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Budget Review November 2018
November 2018 Budget
Don't quit your day job!
By and far the largest portion of our income continues to come from our "W2" jobs (aptly named above).
Fortunately both my wife and I enjoy our day jobs, so this is unlikely to change any time soon.
The great takeaway? Even on the road to financial independence, you should enjoy the journey. And although I still have other passions such as financial education and product creation, I am very happy having the bulk of our revenue coming from our day jobs.
Side Gig Earning
Even though we have no desire to quit our regular 9-5's just yet, our side gigs are starting to pay us back on investments. Here are the "other" income categories for us:
The most lucrative of these so far is my personal Etsy store, which is no surprise since it has been around for much longer the Frugal Firefly brand.
Traffic has over tripled in the last two months, due in part to Black Friday promotions. Over the next few months, I anticipate additional sales from Christmas promotions as well.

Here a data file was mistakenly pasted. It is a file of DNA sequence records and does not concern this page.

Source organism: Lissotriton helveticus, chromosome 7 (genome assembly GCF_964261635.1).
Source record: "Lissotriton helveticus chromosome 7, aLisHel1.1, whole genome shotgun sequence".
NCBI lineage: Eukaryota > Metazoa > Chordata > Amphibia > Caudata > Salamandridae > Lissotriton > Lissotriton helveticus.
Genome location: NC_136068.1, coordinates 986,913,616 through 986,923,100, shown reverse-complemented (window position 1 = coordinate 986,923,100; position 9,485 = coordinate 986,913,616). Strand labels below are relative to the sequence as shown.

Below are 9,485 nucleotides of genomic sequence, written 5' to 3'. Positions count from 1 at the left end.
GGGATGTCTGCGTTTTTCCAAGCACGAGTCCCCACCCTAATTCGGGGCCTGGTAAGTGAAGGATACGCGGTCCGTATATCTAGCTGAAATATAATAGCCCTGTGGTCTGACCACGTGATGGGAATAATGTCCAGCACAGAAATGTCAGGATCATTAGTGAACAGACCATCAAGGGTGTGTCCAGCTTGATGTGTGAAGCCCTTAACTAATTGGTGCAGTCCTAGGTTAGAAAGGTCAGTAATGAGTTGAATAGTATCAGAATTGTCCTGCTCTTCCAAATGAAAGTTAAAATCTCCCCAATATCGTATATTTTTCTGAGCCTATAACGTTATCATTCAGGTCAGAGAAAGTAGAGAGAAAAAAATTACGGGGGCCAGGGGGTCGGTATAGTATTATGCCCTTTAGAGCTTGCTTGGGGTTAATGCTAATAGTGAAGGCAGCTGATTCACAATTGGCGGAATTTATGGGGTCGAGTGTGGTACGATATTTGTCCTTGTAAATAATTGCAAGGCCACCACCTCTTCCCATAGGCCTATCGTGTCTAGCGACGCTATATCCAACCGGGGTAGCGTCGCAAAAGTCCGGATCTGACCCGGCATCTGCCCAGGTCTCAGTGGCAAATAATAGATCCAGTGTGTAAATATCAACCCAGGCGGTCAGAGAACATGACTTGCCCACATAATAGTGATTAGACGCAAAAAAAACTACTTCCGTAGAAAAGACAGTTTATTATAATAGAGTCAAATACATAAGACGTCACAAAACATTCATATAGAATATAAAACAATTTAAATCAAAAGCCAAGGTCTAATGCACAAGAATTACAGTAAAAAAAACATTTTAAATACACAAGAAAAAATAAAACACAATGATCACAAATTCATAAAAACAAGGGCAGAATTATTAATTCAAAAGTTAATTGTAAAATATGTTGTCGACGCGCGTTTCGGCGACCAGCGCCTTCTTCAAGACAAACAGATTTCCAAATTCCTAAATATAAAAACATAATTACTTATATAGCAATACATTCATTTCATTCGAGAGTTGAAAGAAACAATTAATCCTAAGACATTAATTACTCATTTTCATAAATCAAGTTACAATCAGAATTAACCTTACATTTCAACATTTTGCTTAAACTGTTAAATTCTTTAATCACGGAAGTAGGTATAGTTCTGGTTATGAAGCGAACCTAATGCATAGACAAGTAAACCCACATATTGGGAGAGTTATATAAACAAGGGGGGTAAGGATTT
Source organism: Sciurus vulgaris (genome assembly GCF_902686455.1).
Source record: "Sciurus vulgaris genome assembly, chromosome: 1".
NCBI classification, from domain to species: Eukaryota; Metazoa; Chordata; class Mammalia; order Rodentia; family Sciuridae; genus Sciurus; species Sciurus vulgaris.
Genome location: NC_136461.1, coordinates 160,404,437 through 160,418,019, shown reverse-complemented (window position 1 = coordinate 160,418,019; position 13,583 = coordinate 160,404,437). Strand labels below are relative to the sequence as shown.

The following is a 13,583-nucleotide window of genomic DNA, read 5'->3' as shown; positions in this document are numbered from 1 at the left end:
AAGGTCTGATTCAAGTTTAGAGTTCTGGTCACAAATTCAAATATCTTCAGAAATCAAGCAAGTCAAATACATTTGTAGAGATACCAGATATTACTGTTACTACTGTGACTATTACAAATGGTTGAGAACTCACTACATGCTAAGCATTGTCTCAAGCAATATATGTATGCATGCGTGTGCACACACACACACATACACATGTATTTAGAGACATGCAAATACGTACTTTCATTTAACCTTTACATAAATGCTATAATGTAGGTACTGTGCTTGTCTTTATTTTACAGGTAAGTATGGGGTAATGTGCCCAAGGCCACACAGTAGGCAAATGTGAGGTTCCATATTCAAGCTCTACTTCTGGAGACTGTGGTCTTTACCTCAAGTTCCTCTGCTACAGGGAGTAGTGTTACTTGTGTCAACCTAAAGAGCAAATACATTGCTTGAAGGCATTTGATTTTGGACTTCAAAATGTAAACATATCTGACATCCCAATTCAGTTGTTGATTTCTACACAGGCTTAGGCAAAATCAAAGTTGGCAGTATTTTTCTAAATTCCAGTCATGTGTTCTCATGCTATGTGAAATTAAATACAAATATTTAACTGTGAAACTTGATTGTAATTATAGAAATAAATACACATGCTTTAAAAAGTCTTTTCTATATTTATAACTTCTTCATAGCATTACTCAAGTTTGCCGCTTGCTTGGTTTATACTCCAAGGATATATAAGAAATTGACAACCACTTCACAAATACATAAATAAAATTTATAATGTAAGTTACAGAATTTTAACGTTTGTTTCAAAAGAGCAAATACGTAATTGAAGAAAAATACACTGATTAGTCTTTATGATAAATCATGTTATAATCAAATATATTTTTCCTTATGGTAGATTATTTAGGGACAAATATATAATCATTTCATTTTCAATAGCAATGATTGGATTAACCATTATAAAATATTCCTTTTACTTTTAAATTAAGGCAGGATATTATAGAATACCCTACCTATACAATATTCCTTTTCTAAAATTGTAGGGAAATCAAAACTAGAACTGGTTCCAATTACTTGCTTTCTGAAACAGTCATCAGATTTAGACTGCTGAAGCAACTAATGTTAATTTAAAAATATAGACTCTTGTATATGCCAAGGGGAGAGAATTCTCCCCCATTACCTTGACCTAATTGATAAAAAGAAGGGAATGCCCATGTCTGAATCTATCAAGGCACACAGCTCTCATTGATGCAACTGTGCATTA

I plan to try out ads for my product on Facebook and Etsy to drive traffic to both my personal and business sites. Fingers crossed it pays off!
Ads and Affiliate Marketing
I continue to work on ways to monetize the site (without compromising my integrity in the process).
Google Adsense still does not want to approve me for display ads, so I am limited in what I can show. If anyone has any tips on how to get approved for Adsense, I'd love to hear from you. Meanwhile, I've looked for other ways to serve ads in a minimalistic way.
While I have several click-throughs from my affiliate links, there have not been any conversions yet (i.e. no one has purchased any products). My goal is to only provide links to sites and products that I fully endorse, and I imagine the limited number of links does not help me in the conversion game.
But again, this is a matter of integrity for me, paycheck or no paycheck.
Cash Back Apps
This one's new to November. While I've always dabbled in cash back apps, this month I looked for the most efficient ways to stack cash back apps for the highest bonuses.